E is for Eating: Pagan Blog Project
Seeing as how I’m not quite sure when I’ll get a zap of inspiration to write on this topic, I thought I would start now.
Eating is sacred. Something, whether plant or animal, is consumed by me so that I can continue to live. There are different debates we could have on whether this is a ‘sacrifice’ the animal or plant gives willingly. For now, I’m going to sidestep that. We consume life in some variety or another so that we live.
I, and many Pagans, do not separate the holy from the body. So, that, to me, follows that eating is a sacred act. You are taking in the body of something that once lived, whose spirit may still be in the food you are eating. Think about that: if I am eating a chicken, I am taking the outward representation of its Being into me. The same goes for broccoli or carrots.
This is not some abstract concept; something lived, was killed, and is becoming part of me, so that I may live. So how do I honor that life, whether it is a chicken, a cow, broccoli, or a carrot?
I would say the first thing is mindfulness. Understanding that you are eating another Being, where it comes from; how it got from a field, farm, or crate to your plate. Understanding how much suffering that animal or plant may have gone through to come from the farmer, rancher, or producer, and the journey the food made to get to you from those people. Understanding that your food may or may not be grown or made in an ethical, humane way for either the food or the producer. Many people suffer indignities and trials just to be able to grow many of the foods we eat, not to mention endure working conditions that many of us could or would not endure. As the recent post here exposes, people in logistics, getting the food from the farmer/rancher/producer to your table, can be treated quite poorly.
The next would be thankfulness. Acknowledging that, willingly or no, the sacrifice of their life allows you to live. That they may have undergone suffering and travel to arrive at your plate. To be thankful not just for their sacrifice, but for the hard work of all those, from the farmer, rancher, or producer, through the logistics that allow you to pick up that bag of chicken or carrots at your local market. To be thankful that others killed an animal or plant in your place. To be thankful that you have food at all. To be thankful that the Gods are in your life, that They, your Ancestors, spirit allies, and the spirits of these animals and/or plants would share in this meal with you.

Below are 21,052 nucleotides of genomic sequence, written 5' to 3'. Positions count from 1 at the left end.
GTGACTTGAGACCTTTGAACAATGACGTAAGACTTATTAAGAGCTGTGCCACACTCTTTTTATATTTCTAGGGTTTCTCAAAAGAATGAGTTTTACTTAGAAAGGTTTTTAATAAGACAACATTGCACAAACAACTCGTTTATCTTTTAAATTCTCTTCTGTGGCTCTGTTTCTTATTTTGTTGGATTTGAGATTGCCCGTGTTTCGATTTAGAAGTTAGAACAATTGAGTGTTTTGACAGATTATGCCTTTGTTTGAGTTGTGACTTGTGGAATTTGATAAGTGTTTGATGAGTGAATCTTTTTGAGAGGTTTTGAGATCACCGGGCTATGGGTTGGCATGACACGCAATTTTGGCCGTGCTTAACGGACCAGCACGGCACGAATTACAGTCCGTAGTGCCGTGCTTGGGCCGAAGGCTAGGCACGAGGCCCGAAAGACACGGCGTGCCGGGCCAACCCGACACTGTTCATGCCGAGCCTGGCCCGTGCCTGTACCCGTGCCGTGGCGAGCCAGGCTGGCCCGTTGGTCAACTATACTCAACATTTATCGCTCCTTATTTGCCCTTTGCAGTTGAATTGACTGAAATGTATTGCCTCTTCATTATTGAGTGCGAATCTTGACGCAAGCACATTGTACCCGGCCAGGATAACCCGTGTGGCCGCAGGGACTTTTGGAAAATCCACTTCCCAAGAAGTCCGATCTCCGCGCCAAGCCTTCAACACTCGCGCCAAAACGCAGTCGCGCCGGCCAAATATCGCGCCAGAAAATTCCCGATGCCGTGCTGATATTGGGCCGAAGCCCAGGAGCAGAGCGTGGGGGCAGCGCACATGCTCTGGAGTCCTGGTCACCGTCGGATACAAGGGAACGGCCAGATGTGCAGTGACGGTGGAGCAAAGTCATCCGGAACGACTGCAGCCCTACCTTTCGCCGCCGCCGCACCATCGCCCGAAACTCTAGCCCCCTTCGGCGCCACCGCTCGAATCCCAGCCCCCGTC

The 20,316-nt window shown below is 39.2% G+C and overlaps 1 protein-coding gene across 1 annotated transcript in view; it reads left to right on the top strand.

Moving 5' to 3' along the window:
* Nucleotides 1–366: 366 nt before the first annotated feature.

Finally, it is showing appreciation. This, to me, differs from thankfulness in that thankfulness can be “Thank you” or a prayer, something that says we have gratitude. Showing appreciation, to me, is doing things to show that gratitude. It can be an offering to the spirits. I think that the offering can be more than an offered prayer or some mead poured out. While I find expressing appreciation like this holy and good, an offering can be something that is more concrete, affecting change on a lot of levels such as a change in attitude towards your food, a change in eating habits (i.e. eating locally sourced foods or humanely-killed animals), or even growing/raising your own food.
I first got turned onto this whole notion by Lupa. Sometimes I pray to the overarching spirit of whichever food animal I am eating, but I try to make a special point of thanking the specific animal whose body I am consuming. Now that I think about it, I should do the same for the other Beings that make up my plate. Mushrooms have sacrificed no less than pigs for being on my pizza; they’ve both given their lives. Will the pig suffer less for being on the pizza? No, but I can reduce inhumane treatment to hir brethren by being mindful of where I get my food, how much I eat, and so on. Just to be clear, I am not in any way, shape, or form starving myself nor would I expect this post to be taken as espousing that. There are other ways to being mindful and making choices about eating habits. Some may simply not be able to make the choices we would like because of our economic situation. So, make change where you can and don’t bury yourself in guilt. I’m not a purist; I don’t have this all down pat. I do what I can where I can, and honor the spirits whose bodies I consume as best I can.
I think, though, that by having a better relationship with our food, how we eat, we encourage better relationships over all. As a diabetic, I have to be especially careful of the foods I let into my life. My relationship with sugary foods, for instance, was bad for me, and if I indulge too much may ruin my kidneys or screw me up in other ways. So by having a healthier relationship with food, I have a healthier relationship with my body. This ripples out into my life at large. By letting in more fruits and especially vegetables into my food relationships, I gained a better body balance, and my sugars calmed the down.
Our relationships with eating can be very positive for our lives. We might have the one special recipe that reminds us of home, or loved ones. Eating a family recipe may be just one more link back to our Ancestors. Eating cakes and ale during a Wiccan ritual may be another way of connecting to the Goddess and God. Sharing a meal with the Gods may be the most intimate way we can thank Them for the blessings in our lives, or invite Them in deeper. For me, nothing quite brings the Ancestors and I together like sharing a meal. I don’t think there’s anything quite like eating a meal with good friends, especially when they’ve made it themselves.
Eating can bring us to a place of receptivity. Eating can bring us joy, comfort, even ecstasy. Eating can bring us blessings, contentment, and balance. Eating can be just one more way we can connect to ourselves, our Ancestors, our spirits, and our Gods.
So eat, drink, be merry, and be blessed.